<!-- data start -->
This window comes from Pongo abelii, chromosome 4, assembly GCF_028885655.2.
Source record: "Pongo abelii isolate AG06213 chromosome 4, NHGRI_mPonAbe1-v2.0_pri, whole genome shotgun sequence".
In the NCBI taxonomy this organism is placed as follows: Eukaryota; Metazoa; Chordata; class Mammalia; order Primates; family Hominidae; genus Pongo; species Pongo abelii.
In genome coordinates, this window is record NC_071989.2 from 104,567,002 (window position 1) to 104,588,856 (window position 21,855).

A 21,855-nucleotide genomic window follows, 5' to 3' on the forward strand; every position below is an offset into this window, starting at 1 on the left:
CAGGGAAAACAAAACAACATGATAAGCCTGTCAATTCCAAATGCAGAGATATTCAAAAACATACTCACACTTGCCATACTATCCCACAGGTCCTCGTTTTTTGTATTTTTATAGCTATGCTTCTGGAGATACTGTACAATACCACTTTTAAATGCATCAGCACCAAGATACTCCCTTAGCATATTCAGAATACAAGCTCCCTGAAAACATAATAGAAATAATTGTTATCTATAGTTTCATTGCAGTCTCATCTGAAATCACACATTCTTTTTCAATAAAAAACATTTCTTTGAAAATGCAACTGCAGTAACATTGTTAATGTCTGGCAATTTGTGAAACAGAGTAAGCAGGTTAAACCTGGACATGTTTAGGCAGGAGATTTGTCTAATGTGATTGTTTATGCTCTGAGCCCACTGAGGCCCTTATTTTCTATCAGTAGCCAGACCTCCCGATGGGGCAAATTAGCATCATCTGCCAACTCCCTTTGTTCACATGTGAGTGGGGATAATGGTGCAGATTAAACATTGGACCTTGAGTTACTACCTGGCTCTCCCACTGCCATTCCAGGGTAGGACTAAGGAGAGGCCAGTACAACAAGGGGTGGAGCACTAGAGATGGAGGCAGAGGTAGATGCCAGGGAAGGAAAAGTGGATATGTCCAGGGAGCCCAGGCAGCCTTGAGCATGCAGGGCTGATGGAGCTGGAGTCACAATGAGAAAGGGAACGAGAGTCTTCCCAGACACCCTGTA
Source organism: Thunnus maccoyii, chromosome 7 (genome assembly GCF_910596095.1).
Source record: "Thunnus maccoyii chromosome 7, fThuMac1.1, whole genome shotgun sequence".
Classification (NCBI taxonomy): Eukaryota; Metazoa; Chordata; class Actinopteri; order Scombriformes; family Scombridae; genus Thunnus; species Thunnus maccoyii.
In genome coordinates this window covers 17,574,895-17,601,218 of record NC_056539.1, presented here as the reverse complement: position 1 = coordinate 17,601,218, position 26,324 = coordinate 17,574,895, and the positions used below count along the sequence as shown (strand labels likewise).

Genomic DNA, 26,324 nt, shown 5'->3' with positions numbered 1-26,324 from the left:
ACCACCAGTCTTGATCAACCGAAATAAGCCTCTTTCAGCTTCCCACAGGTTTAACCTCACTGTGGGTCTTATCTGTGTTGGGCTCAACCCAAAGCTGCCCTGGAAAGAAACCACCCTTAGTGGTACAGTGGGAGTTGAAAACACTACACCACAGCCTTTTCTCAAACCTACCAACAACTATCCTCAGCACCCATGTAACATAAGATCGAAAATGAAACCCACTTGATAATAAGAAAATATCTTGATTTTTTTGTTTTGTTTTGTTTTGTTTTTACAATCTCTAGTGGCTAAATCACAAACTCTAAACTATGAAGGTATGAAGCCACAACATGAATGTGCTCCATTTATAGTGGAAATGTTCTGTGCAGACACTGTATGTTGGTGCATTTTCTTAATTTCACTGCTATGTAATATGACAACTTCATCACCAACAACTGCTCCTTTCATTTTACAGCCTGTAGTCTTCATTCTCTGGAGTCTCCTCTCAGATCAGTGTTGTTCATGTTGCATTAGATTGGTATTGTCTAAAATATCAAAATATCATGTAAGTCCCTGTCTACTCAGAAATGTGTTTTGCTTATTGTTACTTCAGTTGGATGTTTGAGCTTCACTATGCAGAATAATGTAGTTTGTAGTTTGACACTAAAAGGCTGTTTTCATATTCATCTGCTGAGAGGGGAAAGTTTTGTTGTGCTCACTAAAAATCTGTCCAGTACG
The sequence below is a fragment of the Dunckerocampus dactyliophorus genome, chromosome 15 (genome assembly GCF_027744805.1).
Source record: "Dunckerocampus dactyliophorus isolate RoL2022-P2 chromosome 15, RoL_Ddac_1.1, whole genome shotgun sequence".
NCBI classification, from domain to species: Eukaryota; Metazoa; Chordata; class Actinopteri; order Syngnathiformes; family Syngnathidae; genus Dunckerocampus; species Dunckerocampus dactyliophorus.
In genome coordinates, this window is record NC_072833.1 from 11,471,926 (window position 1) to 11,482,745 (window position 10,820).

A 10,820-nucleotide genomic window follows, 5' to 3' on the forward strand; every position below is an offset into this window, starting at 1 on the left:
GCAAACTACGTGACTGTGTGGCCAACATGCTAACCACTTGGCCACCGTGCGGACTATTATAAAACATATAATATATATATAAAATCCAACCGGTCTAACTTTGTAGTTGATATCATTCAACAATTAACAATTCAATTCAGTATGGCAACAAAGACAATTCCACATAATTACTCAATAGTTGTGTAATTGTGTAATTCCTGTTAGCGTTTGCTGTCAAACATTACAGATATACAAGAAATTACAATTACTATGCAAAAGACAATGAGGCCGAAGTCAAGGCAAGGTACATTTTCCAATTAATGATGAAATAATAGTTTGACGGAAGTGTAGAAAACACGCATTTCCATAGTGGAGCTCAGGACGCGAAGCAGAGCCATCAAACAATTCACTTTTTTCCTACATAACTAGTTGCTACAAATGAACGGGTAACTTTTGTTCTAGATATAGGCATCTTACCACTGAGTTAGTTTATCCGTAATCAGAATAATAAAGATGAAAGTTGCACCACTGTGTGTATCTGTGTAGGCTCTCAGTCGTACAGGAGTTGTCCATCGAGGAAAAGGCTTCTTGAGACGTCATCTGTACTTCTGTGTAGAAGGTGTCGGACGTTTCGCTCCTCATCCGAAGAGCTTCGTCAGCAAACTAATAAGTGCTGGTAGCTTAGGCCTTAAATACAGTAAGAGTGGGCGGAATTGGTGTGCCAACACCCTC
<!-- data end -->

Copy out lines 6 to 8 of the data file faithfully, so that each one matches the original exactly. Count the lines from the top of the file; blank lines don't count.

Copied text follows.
CAGGGAAAACAAAACAACATGATAAGCCTGTCAATTCCAAATGCAGAGATATTCAAAAACATACTCACACTTGCCATACTATCCCACAGGTCCTCGTTTTTTGTATTTTTATAGCTATGCTTCTGGAGATACTGTACAATACCACTTTTAAATGCATCAGCACCAAGATACTCCCTTAGCATATTCAGAATACAAGCTCCCTGAAAACATAATAGAAATAATTGTTATCTATAGTTTCATTGCAGTCTCATCTGAAATCACACATTCTTTTTCAATAAAAAACATTTCTTTGAAAATGCAACTGCAGTAACATTGTTAATGTCTGGCAATTTGTGAAACAGAGTAAGCAGGTTAAACCTGGACATGTTTAGGCAGGAGATTTGTCTAATGTGATTGTTTATGCTCTGAGCCCACTGAGGCCCTTATTTTCTATCAGTAGCCAGACCTCCCGATGGGGCAAATTAGCATCATCTGCCAACTCCCTTTGTTCACATGTGAGTGGGGATAATGGTGCAGATTAAACATTGGACCTTGAGTTACTACCTGGCTCTCCCACTGCCATTCCAGGGTAGGACTAAGGAGAGGCCAGTACAACAAGGGGTGGAGCACTAGAGATGGAGGCAGAGGTAGATGCCAGGGAAGGAAAAGTGGATATGTCCAGGGAGCCCAGGCAGCCTTGAGCATGCAGGGCTGATGGAGCTGGAGTCACAATGAGAAAGGGAACGAGAGTCTTCCCAGACACCCTGTA
Source organism: Thunnus maccoyii, chromosome 7 (genome assembly GCF_910596095.1).
Source record: "Thunnus maccoyii chromosome 7, fThuMac1.1, whole genome shotgun sequence".